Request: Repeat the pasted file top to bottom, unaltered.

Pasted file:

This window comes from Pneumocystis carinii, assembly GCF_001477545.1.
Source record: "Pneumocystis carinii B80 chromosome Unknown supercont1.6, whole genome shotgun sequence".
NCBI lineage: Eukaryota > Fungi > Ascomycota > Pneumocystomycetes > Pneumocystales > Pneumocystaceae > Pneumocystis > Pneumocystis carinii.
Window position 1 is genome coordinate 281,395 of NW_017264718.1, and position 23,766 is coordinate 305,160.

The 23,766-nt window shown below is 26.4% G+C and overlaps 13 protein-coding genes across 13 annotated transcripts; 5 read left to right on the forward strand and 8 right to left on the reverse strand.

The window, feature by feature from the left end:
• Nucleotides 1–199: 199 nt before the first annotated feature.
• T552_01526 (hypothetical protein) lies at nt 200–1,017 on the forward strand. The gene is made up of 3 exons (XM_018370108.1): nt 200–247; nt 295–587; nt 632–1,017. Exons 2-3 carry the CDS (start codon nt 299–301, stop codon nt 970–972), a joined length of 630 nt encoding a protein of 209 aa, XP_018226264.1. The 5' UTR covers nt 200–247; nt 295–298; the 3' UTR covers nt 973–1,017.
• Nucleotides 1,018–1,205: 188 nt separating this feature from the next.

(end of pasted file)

This window comes from Pneumocystis carinii, assembly GCF_001477545.1.
Source record: "Pneumocystis carinii B80 chromosome Unknown supercont1.6, whole genome shotgun sequence".
NCBI lineage: Eukaryota > Fungi > Ascomycota > Pneumocystomycetes > Pneumocystales > Pneumocystaceae > Pneumocystis > Pneumocystis carinii.
Window position 1 is genome coordinate 281,395 of NW_017264718.1, and position 23,766 is coordinate 305,160.

The 23,766-nt window shown below is 26.4% G+C and overlaps 13 protein-coding genes across 13 annotated transcripts; 5 read left to right on the forward strand and 8 right to left on the reverse strand.

The window, feature by feature from the left end:
• Nucleotides 1–199: 199 nt before the first annotated feature.
• T552_01526 (hypothetical protein) lies at nt 200–1,017 on the forward strand. The gene is made up of 3 exons (XM_018370108.1): nt 200–247; nt 295–587; nt 632–1,017. Exons 2-3 carry the CDS (start codon nt 299–301, stop codon nt 970–972), a joined length of 630 nt encoding a protein of 209 aa, XP_018226264.1. The 5' UTR covers nt 200–247; nt 295–298; the 3' UTR covers nt 973–1,017.
• Nucleotides 1,018–1,205: 188 nt separating this feature from the next.